Kirstin Simonson is 2nd VP, Cyber Lead Global Technology for the Travelers Companies, Inc. Her primary expertise is professional liability, errors and omissions and cyber coverages. She has written several articles on cyber risks faced by companies and has spoken at several conferences on cyber-related and social media risks. Her objective is to educate various audiences on the exposure environment and provide the basis for risk analysis as well as the framework for discussion on the various insurance coverages available in the market.
We recently spoke with Kirstin about her role at Travelers, how she sees women leading the way and what she hopes you will take away from her panel participation at this year’s National Women’s Business Conference.
Q: Tell us a little bit about you.
I started in the insurance industry almost 30 years ago, focusing on professional liability insurance programs. I have been fortunate throughout my career in insurance to work with some of the brightest people in a highly specialized area of the insurance world. Currently, I am responsible for managing the development of professional and cyber products focusing on the technology industry.
Q: What are some areas today where you see women entrepreneurs leading the way
Perhaps the best way I can answer this is to relay an experience. I have been attending a very large network/IT security conference annually for the past 10 years (RSA Conference). When I first attended, there were very few women at the sessions or speaking on panels (unless they were attorneys or other non-tech professionals). What I now see is vastly different. There are more women attending who are network experts, IT security experts, white hat hackers and CISOs, creating and designing new and exciting technologies—it is really exciting to see this shift in what was a very male-dominated career path.
Q: How have you led the way in your organization and community in the past year?
I lead by being available and open. I frequently share my knowledge by speaking on panels at conferences about the challenges of cyber, and how insurance can be part of the solution for businesses. I also am a big believer in mentoring others.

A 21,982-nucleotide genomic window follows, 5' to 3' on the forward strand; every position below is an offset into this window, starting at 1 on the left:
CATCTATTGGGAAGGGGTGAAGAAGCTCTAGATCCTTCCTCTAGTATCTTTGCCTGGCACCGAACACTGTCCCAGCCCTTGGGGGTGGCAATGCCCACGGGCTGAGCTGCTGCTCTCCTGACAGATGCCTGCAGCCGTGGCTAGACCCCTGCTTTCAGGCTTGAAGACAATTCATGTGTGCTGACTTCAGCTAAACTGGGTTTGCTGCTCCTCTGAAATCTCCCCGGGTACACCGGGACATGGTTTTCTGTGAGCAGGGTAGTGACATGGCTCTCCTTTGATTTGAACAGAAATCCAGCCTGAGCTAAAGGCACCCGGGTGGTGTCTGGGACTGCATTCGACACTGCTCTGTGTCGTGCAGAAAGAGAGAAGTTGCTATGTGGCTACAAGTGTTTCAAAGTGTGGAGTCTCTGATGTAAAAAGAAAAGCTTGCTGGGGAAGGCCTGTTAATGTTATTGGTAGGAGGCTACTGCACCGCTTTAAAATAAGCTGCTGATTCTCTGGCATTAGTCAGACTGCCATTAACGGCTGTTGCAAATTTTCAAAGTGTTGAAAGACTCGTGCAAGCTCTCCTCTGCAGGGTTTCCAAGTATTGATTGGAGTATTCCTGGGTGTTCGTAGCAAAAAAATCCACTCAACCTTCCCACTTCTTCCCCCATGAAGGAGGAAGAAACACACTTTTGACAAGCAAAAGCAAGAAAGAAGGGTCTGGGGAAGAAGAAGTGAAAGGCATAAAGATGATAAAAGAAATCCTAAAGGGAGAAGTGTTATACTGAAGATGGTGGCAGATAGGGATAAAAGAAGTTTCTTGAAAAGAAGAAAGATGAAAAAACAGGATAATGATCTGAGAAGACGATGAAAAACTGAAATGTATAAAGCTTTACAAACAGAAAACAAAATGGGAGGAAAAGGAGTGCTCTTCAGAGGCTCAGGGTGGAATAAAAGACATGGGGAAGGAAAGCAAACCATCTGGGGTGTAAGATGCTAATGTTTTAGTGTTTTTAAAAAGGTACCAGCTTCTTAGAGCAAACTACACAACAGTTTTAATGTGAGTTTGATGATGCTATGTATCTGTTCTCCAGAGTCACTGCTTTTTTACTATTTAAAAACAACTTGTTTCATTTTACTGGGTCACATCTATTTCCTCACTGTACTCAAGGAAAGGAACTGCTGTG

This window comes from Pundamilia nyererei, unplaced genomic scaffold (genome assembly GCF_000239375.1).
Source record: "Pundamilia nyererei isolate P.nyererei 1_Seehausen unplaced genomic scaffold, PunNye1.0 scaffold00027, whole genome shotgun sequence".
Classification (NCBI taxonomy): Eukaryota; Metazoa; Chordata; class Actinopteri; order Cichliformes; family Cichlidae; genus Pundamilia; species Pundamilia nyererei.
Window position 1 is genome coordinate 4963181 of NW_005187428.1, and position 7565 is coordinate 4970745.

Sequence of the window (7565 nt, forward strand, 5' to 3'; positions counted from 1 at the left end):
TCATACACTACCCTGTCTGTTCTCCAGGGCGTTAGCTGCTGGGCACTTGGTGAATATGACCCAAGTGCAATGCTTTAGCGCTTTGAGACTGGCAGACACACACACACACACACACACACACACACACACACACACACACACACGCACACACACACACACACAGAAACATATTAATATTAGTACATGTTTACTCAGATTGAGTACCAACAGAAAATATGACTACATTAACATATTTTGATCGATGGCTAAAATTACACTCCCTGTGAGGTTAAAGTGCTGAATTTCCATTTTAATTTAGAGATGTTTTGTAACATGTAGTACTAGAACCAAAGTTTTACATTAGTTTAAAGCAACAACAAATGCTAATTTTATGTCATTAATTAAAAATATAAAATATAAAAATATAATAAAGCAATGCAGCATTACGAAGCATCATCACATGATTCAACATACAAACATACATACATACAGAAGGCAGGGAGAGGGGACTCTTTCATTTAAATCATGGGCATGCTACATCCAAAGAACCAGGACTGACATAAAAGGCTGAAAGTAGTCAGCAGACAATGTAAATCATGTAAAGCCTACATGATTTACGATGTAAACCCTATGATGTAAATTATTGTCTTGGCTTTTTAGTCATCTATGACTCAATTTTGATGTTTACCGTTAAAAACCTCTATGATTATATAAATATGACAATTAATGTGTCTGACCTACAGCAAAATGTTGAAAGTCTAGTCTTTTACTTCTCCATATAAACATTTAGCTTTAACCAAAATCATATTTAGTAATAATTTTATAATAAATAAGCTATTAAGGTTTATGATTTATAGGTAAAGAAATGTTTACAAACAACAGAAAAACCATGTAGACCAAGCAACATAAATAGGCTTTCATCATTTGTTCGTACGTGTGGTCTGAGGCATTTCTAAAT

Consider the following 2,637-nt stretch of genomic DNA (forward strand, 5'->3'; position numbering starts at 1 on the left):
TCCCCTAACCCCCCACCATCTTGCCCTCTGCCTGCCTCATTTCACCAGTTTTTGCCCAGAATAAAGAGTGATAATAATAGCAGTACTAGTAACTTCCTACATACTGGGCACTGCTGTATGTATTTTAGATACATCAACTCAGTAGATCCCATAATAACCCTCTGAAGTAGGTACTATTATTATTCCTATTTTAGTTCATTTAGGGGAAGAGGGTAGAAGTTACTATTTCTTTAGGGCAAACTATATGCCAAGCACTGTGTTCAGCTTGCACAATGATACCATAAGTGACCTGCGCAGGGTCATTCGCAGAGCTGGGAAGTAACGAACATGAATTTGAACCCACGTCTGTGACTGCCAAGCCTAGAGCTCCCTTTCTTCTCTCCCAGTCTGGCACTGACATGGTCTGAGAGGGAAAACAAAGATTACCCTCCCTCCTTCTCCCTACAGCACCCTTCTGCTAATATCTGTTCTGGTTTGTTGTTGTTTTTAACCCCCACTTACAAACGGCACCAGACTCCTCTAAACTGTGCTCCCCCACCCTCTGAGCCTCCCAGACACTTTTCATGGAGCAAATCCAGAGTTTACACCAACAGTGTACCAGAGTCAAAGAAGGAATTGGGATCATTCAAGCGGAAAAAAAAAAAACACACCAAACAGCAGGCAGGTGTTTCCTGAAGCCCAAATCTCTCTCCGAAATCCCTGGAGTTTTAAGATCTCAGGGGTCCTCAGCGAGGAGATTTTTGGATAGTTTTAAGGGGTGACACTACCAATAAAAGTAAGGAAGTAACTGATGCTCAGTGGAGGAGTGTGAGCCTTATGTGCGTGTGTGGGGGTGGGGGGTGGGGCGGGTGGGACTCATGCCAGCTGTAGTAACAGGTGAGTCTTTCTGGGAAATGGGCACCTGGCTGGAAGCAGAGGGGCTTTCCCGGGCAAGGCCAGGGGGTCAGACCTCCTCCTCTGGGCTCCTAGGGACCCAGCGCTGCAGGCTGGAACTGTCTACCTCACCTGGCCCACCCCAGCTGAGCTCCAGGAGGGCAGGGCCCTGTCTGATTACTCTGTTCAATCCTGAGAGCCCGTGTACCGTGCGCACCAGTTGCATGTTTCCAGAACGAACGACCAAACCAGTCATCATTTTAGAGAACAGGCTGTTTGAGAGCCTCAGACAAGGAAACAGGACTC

Q: In what areas do you hope to see women leading the way next?
In every area! I grew up in the male-dominated world of farming—I drove tractors, drove trucks, did everything on the farm that the men did. There should be no barriers to women if it is something they want to do. Women are a critical, contributing factor in our society.
Q: Why is a conference like this one for women entrepreneurs critical?
It is important to entrepreneurs in general to meet and share ideas that can help them continue to generate new products and bring a new service to market. For women, I think there is still a lack of mentorship for some—and conferences like this can help fill that gap.
Q: If women walk away from your presentation with one thing, what do you want it to be?
Risk management is key to business resiliency, and insurance is not a commodity. Engage in the purchase of insurance the same way you would engage in any key business deal—it can be that important.
Q: Who is one woman from the past or present who inspires you when you think about leading the way, and why?
There have been several, starting with my mother who had an independent spirit and provided me with the foundation for who I am today.
One who has inspired me every time I hear her speak is Corbette Doyle, Lecturer: Leadership, Policy & Organizations at Vanderbilt University (previously with Aon). I have never met her, but have had the opportunity to hear her speak on several occasions. In one instance, she talked about her experiences where she was asked to take on jobs/responsibilities that were not entirely in her area of expertise or that maybe she questioned whether she was the right person for the job. As she continued to describe how she approached these requests to take on the new role, the question became not whether she was the right one for the job, but more about whether she was qualified to do the job, interested in doing the job and could provide value by taking on the job.
This played a key role later when I was asked to lead the creation of a program where I had no previous experience. In the past, I might have turned it down. I took on the challenge and it was one of the best things I could have done at that time. I learned so much, I had the opportunity to engage with people in my organization that I probably never would have met, but for that project, and I was part of a team that delivered something that was new to the organization and that other leaders are now taking forward to the next stage.